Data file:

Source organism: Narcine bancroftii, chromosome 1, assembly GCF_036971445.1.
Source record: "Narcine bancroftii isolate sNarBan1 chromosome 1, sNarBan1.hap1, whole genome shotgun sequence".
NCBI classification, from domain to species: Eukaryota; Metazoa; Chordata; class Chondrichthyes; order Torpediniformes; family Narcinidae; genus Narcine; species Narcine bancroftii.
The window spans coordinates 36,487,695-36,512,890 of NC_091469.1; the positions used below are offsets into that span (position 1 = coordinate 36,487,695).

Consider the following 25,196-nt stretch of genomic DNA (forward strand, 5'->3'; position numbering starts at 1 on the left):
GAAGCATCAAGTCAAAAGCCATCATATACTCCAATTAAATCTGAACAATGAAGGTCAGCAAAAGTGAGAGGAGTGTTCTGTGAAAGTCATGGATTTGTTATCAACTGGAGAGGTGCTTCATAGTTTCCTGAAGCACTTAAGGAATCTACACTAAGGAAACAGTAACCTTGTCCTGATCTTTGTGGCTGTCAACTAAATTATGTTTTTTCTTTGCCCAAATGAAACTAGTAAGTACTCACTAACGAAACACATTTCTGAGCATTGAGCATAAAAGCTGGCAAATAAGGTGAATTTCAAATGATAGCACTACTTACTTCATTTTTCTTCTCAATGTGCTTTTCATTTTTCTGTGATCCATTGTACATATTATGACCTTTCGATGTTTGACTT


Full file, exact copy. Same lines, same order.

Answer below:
Source organism: Narcine bancroftii, chromosome 1, assembly GCF_036971445.1.
Source record: "Narcine bancroftii isolate sNarBan1 chromosome 1, sNarBan1.hap1, whole genome shotgun sequence".
NCBI classification, from domain to species: Eukaryota; Metazoa; Chordata; class Chondrichthyes; order Torpediniformes; family Narcinidae; genus Narcine; species Narcine bancroftii.
The window spans coordinates 36,487,695-36,512,890 of NC_091469.1; the positions used below are offsets into that span (position 1 = coordinate 36,487,695).

Consider the following 25,196-nt stretch of genomic DNA (forward strand, 5'->3'; position numbering starts at 1 on the left):
GAAGCATCAAGTCAAAAGCCATCATATACTCCAATTAAATCTGAACAATGAAGGTCAGCAAAAGTGAGAGGAGTGTTCTGTGAAAGTCATGGATTTGTTATCAACTGGAGAGGTGCTTCATAGTTTCCTGAAGCACTTAAGGAATCTACACTAAGGAAACAGTAACCTTGTCCTGATCTTTGTGGCTGTCAACTAAATTATGTTTTTTCTTTGCCCAAATGAAACTAGTAAGTACTCACTAACGAAACACATTTCTGAGCATTGAGCATAAAAGCTGGCAAATAAGGTGAATTTCAAATGATAGCACTACTTACTTCATTTTTCTTCTCAATGTGCTTTTCATTTTTCTGTGATCCATTGTACATATTATGACCTTTCGATGTTTGACTT